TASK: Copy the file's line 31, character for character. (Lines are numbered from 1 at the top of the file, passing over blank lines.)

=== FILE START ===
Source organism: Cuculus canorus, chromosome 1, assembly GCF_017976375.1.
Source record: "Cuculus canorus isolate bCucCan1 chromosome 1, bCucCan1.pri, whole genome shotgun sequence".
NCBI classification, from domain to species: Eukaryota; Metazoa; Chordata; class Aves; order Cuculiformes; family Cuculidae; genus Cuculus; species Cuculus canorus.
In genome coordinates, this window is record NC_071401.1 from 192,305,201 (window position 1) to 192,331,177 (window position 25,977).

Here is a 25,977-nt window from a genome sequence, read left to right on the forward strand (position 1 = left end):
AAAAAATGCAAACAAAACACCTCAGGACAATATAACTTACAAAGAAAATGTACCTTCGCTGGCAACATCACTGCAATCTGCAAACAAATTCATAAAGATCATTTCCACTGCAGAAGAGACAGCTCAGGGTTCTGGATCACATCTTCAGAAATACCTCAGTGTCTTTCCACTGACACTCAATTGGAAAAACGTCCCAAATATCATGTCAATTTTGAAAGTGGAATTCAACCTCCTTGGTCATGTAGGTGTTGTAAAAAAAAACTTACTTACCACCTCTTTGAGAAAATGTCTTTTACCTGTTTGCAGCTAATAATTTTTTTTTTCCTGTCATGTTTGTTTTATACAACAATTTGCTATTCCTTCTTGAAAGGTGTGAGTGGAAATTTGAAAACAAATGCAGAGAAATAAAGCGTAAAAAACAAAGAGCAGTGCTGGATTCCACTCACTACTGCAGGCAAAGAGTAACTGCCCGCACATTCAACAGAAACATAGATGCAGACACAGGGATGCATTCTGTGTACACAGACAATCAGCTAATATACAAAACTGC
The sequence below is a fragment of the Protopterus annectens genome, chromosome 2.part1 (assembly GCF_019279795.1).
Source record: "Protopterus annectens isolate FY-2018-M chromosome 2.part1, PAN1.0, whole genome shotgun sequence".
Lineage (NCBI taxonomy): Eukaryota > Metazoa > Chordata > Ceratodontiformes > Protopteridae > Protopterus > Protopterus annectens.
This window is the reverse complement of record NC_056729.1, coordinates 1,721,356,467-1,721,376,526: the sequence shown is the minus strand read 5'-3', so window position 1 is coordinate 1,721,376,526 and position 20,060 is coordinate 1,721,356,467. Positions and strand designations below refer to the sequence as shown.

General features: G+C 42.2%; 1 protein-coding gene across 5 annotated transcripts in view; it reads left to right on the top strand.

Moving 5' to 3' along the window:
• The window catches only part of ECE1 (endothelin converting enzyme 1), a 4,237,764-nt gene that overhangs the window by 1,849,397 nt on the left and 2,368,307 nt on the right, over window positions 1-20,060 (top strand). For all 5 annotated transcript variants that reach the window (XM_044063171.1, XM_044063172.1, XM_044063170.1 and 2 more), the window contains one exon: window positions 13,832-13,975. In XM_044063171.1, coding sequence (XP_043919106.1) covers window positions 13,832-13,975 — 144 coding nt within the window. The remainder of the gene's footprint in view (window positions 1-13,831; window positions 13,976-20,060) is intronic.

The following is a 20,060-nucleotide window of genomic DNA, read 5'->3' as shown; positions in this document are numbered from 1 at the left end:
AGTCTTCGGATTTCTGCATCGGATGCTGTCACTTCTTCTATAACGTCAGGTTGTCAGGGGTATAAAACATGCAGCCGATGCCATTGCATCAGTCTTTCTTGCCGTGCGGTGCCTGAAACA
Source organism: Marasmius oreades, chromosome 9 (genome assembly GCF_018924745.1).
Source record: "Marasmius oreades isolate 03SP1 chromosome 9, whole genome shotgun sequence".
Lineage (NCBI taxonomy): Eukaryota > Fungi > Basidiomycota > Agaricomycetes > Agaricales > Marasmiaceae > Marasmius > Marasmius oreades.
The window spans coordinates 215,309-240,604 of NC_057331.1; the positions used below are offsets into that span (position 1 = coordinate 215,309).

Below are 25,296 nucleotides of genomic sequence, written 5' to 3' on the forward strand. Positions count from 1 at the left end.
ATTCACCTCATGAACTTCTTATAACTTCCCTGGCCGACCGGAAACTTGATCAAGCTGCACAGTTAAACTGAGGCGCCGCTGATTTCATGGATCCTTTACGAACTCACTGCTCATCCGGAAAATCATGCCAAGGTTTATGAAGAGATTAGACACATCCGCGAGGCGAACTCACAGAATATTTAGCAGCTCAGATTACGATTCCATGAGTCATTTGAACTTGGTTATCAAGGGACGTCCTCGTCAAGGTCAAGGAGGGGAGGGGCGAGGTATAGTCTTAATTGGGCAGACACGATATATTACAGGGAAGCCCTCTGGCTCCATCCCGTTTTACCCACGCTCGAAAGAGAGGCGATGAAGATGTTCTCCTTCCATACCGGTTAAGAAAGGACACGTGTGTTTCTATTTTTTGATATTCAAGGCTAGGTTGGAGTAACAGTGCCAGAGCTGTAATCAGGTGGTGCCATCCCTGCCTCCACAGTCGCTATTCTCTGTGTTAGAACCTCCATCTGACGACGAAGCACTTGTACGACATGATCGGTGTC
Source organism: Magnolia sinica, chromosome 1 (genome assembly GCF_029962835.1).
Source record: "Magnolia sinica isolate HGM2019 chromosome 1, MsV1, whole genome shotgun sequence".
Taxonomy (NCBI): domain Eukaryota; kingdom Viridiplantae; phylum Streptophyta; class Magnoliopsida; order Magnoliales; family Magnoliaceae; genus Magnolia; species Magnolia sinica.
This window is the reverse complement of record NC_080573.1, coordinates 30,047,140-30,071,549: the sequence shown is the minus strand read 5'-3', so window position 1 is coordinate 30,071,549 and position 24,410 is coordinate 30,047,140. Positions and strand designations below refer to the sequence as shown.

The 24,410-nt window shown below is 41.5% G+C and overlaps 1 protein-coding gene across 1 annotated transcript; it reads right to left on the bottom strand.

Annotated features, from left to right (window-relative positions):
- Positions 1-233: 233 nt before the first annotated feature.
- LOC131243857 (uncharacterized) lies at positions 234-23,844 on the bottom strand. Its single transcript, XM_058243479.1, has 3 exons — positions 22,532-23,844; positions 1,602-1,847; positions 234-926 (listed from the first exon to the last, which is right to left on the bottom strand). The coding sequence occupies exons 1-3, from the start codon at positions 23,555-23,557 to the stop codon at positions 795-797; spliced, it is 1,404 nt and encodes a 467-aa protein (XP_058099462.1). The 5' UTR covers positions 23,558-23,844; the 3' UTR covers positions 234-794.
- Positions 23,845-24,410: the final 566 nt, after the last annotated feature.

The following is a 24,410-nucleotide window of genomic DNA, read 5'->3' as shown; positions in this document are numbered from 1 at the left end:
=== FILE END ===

The following is a 24,410-nucleotide window of genomic DNA, read 5'->3' as shown; positions in this document are numbered from 1 at the left end: